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Proposed federal policy change could prohibit livestock grazing on wildlife refuges

The federal government is in the process of updating its policies regarding management of the National Wildlife Refuge System. Montana ranchers are worried the new rule could prohibit cattle grazing on refuge lands.

The US Fish and Wildlife Service closed public comment on the proposed policy changes earlier this month. With new guidance on everything from mosquito control to land acquisition, the Service says the update will provide needed clarity and consistency to management decisions that have been complicated by climate change and biodiversity loss.

But one proposed change– which would see the service prohibit agricultural uses on refuge lands, except when management goals could not be reached naturally– has the Montana ranching industry worried.

Lesley Robinson is a Vice President of the Montana Stockgrowers Association and a rancher near Dobson. Her family has grazing permits on more than forty thousand acres of the Charles Russell Refuge. She says grazing helps meet refuge management goals and a prohibition would be a significant hit to ranching outfits.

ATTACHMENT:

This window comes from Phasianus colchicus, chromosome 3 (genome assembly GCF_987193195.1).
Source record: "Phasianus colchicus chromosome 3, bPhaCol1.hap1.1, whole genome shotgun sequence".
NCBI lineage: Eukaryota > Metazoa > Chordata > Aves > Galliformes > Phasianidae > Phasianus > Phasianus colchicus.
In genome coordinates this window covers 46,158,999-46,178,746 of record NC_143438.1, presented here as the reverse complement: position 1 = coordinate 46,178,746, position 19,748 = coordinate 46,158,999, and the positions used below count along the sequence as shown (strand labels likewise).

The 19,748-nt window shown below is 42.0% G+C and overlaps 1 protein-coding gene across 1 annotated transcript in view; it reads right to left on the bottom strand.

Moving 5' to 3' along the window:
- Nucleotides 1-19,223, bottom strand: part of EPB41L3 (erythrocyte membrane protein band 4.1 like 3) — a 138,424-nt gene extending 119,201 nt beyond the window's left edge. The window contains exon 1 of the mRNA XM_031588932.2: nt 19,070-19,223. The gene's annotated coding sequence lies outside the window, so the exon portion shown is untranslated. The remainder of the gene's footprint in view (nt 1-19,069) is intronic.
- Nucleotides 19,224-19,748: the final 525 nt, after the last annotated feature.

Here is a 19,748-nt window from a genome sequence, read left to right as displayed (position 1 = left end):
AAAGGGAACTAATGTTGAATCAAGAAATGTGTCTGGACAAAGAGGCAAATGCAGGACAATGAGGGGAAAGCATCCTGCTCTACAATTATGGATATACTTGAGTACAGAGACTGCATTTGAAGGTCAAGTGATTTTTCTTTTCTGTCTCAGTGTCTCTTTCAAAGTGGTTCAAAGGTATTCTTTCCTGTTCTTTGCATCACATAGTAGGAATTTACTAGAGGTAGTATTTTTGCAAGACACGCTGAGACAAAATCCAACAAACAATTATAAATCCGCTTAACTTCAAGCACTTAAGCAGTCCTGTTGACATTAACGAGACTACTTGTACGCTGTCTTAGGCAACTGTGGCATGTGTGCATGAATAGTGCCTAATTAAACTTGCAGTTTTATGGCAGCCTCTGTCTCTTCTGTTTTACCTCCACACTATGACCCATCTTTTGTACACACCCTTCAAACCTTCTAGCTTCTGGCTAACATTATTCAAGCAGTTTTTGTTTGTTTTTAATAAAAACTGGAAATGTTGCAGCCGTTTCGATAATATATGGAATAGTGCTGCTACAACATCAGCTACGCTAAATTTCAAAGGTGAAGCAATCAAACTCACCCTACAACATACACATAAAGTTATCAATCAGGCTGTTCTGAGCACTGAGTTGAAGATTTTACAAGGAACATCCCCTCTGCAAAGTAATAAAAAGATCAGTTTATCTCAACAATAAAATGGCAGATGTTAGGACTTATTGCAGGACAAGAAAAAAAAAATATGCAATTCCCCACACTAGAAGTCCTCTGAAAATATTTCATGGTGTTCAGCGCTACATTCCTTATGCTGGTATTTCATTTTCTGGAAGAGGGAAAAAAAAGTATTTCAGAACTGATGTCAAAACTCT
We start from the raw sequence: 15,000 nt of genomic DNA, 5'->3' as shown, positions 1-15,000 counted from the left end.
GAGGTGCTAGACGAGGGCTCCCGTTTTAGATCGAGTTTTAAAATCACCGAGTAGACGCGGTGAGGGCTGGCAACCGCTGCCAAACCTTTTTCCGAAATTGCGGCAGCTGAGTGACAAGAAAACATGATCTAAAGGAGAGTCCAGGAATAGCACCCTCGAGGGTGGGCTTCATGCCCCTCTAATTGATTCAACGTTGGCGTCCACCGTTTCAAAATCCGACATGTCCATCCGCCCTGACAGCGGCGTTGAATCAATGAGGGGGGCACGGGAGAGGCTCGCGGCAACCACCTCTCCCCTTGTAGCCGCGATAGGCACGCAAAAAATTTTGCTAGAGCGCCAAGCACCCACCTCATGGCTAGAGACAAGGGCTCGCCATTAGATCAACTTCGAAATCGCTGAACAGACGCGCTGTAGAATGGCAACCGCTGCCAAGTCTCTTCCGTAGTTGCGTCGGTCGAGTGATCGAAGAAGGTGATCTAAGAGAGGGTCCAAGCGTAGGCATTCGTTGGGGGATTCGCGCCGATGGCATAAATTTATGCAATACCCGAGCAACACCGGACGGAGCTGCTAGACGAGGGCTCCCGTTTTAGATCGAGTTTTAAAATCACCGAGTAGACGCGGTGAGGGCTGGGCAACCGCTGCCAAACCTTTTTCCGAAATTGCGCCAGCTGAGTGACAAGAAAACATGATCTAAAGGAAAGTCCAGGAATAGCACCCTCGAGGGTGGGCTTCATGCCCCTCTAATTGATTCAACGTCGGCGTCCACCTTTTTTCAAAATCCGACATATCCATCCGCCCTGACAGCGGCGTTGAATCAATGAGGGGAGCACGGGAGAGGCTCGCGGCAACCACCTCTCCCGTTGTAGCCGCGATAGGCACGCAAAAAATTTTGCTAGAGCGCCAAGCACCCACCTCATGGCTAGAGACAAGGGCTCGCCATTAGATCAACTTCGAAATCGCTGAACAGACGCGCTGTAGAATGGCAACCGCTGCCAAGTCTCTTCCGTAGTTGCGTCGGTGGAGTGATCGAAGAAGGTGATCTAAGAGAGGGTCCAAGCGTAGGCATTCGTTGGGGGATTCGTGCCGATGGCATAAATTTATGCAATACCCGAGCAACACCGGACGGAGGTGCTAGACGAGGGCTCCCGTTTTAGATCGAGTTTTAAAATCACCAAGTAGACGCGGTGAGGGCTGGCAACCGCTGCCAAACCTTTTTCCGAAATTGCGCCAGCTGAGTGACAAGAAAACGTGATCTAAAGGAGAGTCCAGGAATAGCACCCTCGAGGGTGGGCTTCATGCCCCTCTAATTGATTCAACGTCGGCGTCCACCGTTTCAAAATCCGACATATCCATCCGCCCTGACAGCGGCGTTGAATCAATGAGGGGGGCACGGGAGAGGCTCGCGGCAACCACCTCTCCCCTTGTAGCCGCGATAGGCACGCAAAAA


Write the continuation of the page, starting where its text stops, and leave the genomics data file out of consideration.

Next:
“That would have a huge economic impact for us and everyone else who grazes on wildlife refuges,” Robinson said. “We come from rural areas, and just changes like that could have a big impact on the whole community.”

Presently, ranchers can apply for special-use permits to graze livestock on refuge lands. Those permits are then approved or denied on a case-by-case basis. The proposed update would create a “default position” of prohibiting grazing.

The state’sFish Wildlife and Parks agency and the nonprofit Montana Wildlife Federation also submitted comments urging the service to reconsider the language of the proposed rule.

A spokesperson for the US Fish and Wildlife Service told MTPR the agency is reviewing comments, but does not have a timeline for finalizing the rule changes.

John joined the Montana Public Radio team in August 2022. Born and raised in Helena, he graduated from the University of Montana’s School of Media Arts and created the Montana history podcast Land Grab. John can be contacted at
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